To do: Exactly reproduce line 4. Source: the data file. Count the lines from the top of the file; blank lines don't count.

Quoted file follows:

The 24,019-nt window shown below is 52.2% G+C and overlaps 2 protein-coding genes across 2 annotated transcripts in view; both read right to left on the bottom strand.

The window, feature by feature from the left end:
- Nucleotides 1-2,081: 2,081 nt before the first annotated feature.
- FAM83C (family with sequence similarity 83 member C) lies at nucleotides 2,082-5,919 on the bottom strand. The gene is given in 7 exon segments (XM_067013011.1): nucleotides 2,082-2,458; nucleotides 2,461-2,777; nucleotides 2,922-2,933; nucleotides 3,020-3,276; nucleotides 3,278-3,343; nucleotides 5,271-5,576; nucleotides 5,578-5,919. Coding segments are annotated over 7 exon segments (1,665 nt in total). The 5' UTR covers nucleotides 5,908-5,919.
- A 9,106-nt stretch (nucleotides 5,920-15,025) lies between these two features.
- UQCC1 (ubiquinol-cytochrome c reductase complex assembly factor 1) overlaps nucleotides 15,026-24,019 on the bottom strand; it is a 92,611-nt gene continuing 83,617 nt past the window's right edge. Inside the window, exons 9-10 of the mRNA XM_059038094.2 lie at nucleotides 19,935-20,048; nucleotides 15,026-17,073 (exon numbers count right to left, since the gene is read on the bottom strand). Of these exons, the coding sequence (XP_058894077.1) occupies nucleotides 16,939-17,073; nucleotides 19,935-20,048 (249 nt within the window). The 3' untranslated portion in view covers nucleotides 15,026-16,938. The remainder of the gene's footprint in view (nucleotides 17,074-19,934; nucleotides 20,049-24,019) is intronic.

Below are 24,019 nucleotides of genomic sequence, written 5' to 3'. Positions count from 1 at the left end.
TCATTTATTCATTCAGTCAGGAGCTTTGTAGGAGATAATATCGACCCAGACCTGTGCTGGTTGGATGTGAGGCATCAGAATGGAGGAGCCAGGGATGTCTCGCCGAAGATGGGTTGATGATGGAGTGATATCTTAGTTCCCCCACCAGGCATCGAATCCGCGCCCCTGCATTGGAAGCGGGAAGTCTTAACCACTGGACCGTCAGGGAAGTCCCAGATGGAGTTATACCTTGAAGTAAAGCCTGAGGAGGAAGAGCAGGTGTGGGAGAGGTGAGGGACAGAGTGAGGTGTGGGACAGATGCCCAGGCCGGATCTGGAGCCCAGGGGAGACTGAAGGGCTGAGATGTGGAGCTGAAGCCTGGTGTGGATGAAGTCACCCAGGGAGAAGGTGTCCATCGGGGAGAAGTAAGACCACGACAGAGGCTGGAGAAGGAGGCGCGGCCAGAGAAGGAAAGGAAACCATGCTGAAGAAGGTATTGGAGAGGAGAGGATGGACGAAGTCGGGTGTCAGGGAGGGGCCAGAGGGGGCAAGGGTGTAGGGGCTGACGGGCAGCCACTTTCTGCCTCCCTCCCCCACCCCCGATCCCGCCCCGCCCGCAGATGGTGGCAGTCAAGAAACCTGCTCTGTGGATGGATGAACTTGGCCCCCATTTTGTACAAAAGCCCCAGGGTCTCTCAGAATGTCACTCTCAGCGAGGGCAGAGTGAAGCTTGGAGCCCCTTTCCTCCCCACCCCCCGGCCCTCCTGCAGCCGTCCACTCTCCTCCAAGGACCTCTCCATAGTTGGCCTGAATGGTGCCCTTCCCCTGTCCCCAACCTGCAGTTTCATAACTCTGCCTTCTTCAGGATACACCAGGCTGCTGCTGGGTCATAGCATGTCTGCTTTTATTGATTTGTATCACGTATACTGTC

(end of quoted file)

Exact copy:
- FAM83C (family with sequence similarity 83 member C) lies at nucleotides 2,082-5,919 on the bottom strand. The gene is given in 7 exon segments (XM_067013011.1): nucleotides 2,082-2,458; nucleotides 2,461-2,777; nucleotides 2,922-2,933; nucleotides 3,020-3,276; nucleotides 3,278-3,343; nucleotides 5,271-5,576; nucleotides 5,578-5,919. Coding segments are annotated over 7 exon segments (1,665 nt in total). The 5' UTR covers nucleotides 5,908-5,919.